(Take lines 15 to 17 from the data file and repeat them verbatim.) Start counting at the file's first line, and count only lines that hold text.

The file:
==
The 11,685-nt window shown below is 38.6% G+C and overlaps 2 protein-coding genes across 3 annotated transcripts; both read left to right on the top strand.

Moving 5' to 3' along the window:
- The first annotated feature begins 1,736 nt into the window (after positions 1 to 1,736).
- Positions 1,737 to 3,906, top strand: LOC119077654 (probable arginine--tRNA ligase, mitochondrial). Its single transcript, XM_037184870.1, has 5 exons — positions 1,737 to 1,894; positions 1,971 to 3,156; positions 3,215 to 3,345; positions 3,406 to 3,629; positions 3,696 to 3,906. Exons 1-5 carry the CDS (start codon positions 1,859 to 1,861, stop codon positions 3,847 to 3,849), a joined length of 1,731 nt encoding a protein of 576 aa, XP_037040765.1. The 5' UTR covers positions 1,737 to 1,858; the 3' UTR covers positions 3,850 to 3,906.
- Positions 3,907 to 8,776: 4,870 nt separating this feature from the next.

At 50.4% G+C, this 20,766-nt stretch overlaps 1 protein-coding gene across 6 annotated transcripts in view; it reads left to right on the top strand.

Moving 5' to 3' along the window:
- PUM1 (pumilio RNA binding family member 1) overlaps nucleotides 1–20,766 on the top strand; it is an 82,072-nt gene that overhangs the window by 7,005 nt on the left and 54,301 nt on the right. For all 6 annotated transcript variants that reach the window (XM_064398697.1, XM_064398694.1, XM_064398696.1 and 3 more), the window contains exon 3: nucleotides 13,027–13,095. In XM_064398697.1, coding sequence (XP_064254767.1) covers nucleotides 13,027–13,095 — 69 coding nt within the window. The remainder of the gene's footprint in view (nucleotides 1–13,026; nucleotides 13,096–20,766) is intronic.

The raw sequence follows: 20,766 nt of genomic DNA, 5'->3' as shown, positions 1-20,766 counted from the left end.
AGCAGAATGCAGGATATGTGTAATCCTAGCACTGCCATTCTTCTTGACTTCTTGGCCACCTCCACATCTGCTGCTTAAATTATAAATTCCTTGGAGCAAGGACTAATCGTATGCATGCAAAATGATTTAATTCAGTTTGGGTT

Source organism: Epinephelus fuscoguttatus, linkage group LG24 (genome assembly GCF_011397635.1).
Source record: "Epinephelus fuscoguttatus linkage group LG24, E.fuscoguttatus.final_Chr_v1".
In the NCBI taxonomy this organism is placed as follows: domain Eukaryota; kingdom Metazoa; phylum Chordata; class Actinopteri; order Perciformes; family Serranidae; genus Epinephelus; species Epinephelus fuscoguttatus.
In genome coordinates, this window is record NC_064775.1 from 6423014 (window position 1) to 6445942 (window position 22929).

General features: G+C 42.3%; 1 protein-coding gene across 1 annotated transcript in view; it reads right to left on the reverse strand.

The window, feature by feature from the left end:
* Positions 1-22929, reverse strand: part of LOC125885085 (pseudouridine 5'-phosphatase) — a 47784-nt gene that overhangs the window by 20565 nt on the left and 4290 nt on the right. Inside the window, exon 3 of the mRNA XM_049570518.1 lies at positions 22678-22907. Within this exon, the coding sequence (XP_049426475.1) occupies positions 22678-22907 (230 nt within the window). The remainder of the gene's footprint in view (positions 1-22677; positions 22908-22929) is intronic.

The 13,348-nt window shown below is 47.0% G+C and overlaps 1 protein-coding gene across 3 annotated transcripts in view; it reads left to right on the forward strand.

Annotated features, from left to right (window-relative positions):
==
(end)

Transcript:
General features: G+C 42.3%; 1 protein-coding gene across 1 annotated transcript in view; it reads right to left on the reverse strand.

The window, feature by feature from the left end:
* Positions 1-22929, reverse strand: part of LOC125885085 (pseudouridine 5'-phosphatase) — a 47784-nt gene that overhangs the window by 20565 nt on the left and 4290 nt on the right. Inside the window, exon 3 of the mRNA XM_049570518.1 lies at positions 22678-22907. Within this exon, the coding sequence (XP_049426475.1) occupies positions 22678-22907 (230 nt within the window). The remainder of the gene's footprint in view (positions 1-22677; positions 22908-22929) is intronic.